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    Bubba Builds Three-Stroke Lead

    Sam Greenwood/Augusta National
    Bubba Watson acknowledges the patrons as he walks up No. 18 with the second-round lead.

    When Bubba Watson is in his element, golf is all about vision and feel. He sees the shot in his mind, hits the ball and eptiomizes effortless power.  

    For 36 holes, Watson has put his unique talents on display once again at Augusta National Golf Club. He’s crushing his drives, puring his irons and rolling his putts smooth and true. The statistics bear this out.

    What the statistics can’t measure is Watson’s state of mind, but there’s no need to guess about that. The 35-year-old left-handed Floridian, in search of his second Green Jacket in three years, is in full Bubba mode at the 78th Masters.

    “For the first two days, I look like I know what I'm doing and hopefully the next two days I can play just as good,” Watson said Friday.

    He had just shot a 4-under-par 68 to complement his opening 69 for a 137 total and three-shot lead over Australian John Senden (who also shot 68) at the Tournament’s midway point.

    Defending champion Adam Scott (72) and heralded Masters rookie Jordan Spieth (70) are four strokes off the pace, along with Sweden’s Jonas Blixt (71) and Denmark’s Thomas Bjorn (68).

    Three Americans are at 2-under 142: Jimmy Walker (72), another Masters first-timer, 54-year-old Fred Couples (71) and Jim Furyk (68).

    Spieth’s round was highlighted by an eagle at the par-5 No. 15.

    “A big goal of mine this year was to get in contention at a major,” Spieth said, adding that the Masters is “the one that I dreamt about since I was who knows how old.

    “Mr. Crenshaw says it best: The Masters brings out emotion in guys that aren't emotional,” Spieth said of the two-time Green Jacket winner, who is one of his mentors. “I'm already emotional and I got to keep it on the down low. So I felt like if I could get my game right and really handle myself mentally, then I could have an opportunity to be in contention. That's where I'm at now and a lot of work to do.”

    Scott maintained the cool composure he has shown all week. “It’s good to be in shouting distance,” said Scott, who recovered from a front-nine 39 to shoot even par. “I still think if you're playing, you’ve got a chance. It all depends how firm and how tricky the pin spots are tomorrow.”

    Three-time Masters winner Phil Mickelson topped the list of those missing the cut. He shot 73-149. There were also Ernie Els (74-149), Sergio Garcia (75-149), Luke Donald (70-149), 2011 Masters winner Charl Schwartzel (76-149) and PGA Champion Jason Dufner (74-154).

    In strengthening breezes, when some of the finest players in the world couldn’t cope with the challenges of Augusta National, Watson made it look like a casual stroll.

    “It’s never easy,” Watson said. “It's a great test of golf and I just got some good breaks, some good things that went my way. Guessed the wind right on the stretch of holes on the back nine there.”

    That stretch included five straight birdies from the 12th through the 16th holes. “You don't know that you're making all these birdies,” Watson said. “You're focused on one shot at a time. At Augusta, that's what you have to do.”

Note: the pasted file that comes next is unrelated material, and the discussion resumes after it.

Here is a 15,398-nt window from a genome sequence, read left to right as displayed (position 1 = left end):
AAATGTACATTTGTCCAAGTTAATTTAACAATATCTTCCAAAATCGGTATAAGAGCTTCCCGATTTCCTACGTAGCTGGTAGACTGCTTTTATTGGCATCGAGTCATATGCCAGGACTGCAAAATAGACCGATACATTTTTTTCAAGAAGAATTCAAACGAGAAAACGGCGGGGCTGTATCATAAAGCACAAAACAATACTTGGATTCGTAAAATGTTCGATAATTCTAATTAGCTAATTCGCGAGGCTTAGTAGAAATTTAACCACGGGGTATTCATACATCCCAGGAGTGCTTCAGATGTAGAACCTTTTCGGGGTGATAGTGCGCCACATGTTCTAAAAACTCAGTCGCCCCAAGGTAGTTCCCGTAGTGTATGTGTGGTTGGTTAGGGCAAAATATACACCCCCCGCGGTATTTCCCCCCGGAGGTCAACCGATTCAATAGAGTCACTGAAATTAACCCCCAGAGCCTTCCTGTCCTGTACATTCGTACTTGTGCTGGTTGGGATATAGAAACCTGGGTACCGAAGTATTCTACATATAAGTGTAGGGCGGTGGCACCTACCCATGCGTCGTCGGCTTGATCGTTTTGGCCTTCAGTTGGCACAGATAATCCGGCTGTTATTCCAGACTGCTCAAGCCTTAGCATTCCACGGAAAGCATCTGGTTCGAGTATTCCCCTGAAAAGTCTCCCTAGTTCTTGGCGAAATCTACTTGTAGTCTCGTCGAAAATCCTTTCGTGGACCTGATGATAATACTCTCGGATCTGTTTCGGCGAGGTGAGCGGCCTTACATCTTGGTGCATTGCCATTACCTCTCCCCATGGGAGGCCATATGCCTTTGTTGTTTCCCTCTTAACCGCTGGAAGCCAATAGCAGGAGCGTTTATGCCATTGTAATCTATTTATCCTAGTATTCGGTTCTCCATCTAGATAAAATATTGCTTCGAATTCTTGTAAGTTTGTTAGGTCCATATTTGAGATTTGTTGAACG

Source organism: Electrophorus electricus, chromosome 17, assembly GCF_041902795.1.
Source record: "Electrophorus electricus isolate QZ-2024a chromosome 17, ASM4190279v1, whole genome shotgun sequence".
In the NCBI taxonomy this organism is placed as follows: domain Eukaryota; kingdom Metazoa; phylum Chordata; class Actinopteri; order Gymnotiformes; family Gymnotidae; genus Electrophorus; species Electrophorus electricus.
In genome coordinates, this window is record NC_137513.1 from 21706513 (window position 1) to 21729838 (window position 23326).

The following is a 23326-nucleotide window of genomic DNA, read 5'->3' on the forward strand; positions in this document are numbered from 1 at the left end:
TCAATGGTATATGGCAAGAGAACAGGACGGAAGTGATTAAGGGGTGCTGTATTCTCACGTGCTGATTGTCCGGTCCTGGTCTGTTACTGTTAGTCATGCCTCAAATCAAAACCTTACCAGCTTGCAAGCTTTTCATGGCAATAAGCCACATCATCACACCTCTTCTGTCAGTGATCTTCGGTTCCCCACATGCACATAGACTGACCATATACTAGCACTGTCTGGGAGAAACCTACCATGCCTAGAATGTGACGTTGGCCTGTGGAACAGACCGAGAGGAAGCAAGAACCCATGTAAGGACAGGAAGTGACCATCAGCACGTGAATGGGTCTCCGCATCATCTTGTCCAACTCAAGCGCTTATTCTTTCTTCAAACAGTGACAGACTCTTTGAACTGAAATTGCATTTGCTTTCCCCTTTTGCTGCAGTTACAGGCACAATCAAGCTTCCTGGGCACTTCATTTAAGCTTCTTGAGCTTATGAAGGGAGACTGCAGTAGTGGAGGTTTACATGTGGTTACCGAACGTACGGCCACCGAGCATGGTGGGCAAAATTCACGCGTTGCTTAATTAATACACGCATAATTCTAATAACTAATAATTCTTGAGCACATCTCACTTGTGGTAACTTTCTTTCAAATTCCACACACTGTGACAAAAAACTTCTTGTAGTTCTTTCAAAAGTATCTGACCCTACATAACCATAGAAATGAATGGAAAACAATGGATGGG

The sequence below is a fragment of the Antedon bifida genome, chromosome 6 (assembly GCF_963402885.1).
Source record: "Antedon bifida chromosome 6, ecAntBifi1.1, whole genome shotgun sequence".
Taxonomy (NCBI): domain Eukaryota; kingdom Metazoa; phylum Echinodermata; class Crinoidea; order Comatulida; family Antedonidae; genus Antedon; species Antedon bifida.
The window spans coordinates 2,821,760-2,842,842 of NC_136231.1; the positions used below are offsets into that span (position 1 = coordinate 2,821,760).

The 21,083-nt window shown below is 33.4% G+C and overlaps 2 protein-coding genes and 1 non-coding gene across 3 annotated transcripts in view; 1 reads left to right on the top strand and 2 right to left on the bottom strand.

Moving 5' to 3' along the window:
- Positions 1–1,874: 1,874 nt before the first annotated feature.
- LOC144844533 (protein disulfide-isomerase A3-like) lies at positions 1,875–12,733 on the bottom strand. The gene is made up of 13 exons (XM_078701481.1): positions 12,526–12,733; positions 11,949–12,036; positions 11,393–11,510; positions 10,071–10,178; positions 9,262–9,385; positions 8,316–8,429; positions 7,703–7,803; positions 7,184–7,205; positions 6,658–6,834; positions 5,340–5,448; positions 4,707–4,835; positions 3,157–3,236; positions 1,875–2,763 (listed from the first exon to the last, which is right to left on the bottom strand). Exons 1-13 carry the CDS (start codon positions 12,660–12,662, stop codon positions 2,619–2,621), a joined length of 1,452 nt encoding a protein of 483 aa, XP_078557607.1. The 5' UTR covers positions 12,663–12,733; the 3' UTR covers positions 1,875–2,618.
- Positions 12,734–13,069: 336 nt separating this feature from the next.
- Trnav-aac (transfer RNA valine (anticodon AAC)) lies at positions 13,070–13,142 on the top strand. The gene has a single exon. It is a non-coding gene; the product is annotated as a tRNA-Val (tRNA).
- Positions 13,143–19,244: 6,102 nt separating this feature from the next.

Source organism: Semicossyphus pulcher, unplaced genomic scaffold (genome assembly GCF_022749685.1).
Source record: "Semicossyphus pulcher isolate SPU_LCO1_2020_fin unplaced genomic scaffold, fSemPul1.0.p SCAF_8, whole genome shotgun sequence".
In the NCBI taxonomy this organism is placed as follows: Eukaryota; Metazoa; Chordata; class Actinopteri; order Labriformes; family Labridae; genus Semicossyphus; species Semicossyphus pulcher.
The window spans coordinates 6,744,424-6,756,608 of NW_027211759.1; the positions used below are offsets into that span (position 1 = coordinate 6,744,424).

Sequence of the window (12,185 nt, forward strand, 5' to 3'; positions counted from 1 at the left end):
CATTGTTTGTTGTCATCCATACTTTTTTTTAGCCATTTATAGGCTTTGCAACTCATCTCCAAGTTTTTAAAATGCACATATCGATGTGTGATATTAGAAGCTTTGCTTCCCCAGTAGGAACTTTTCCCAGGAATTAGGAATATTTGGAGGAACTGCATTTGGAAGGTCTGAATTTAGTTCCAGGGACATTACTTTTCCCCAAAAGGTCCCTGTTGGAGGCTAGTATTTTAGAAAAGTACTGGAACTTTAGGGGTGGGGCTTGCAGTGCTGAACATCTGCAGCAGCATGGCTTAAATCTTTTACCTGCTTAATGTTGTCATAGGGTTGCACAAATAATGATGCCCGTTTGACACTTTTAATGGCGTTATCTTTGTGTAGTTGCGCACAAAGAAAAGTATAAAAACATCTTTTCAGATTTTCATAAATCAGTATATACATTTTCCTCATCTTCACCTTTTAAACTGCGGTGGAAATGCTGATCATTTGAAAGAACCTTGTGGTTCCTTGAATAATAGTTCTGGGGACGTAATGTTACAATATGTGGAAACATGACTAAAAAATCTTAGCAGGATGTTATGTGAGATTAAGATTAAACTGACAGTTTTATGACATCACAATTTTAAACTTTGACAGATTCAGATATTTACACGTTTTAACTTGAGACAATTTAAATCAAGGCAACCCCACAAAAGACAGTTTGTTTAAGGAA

Watson has made two bogeys in 36 holes, both during Friday’s second round. He shot 36 on the front, with a birdie at the seventh and a bogey at the ninth. After a par-par start on the back, he reeled off his birdie run. He hit 9-irons to both the par 3 holes on the back, the 12th and 16th. At the 12th, his approach finished 30 inches from the hole for the birdie. He was slightly outside that distance on his birdie putt at the 16th after a tee shot that Watson thought had a chance to be a hole in one.

    Watson has hit 28 greens in regulation and 20 of 28 fairways. He has 58 putts, an average of 1.61 per hole. A long, winding birdie at No. 14 was the centerpiece of his putting display.

    “After nine years of missing all of them, I’m making a few,” he said. “After the putt at 14, I gave a wave to the crowd and everything but I just tried to … (think) no big deal, let’s just go to the next hole and focus on the next shot. That’s what I have to do. When I do that, I play pretty well.”

    Watson’s goal has been to hit fairways and greens, stay out of trouble, and take the opportunities when they arise. He has executed his game plan beautifully so far, but is taking nothing for granted

    “It doesn't matter if you won it 42 times in a row, you're still nervous about it,” he said. “That's why I'm keeping my head down, just to stay focused on what I'm doing, not look at leader boards, just play golf. That's really what you're trying to do and what I'm going to try to do the next two days. It might turn out to be horrific, but at least I have that shot at it.”

    After a disappointing 2013 season, Watson won the Northern Trust Open at Riviera Country Club earlier this year. But after an opening 83 at the Arnold Palmer Invitational in March, he withdrew citing allergies as the culprit, and had not played tournament golf until this week.

    “Playing here at Augusta, there's a lot of people that wished they could play this Tournament and a lot of people that wish they could play this Tournament more than once. That's what I have to look at, where I'm at in my life, where I'm at in my career.”

    He’s atop the leader board at the Masters Tournament. He’s in Bubba’s world.

    Print
    Spieth Watches Approach on No. 15
    Chris Trotman/Augusta National
    Mickelson Hits on No. 2
    Scott K. Brown/Augusta National

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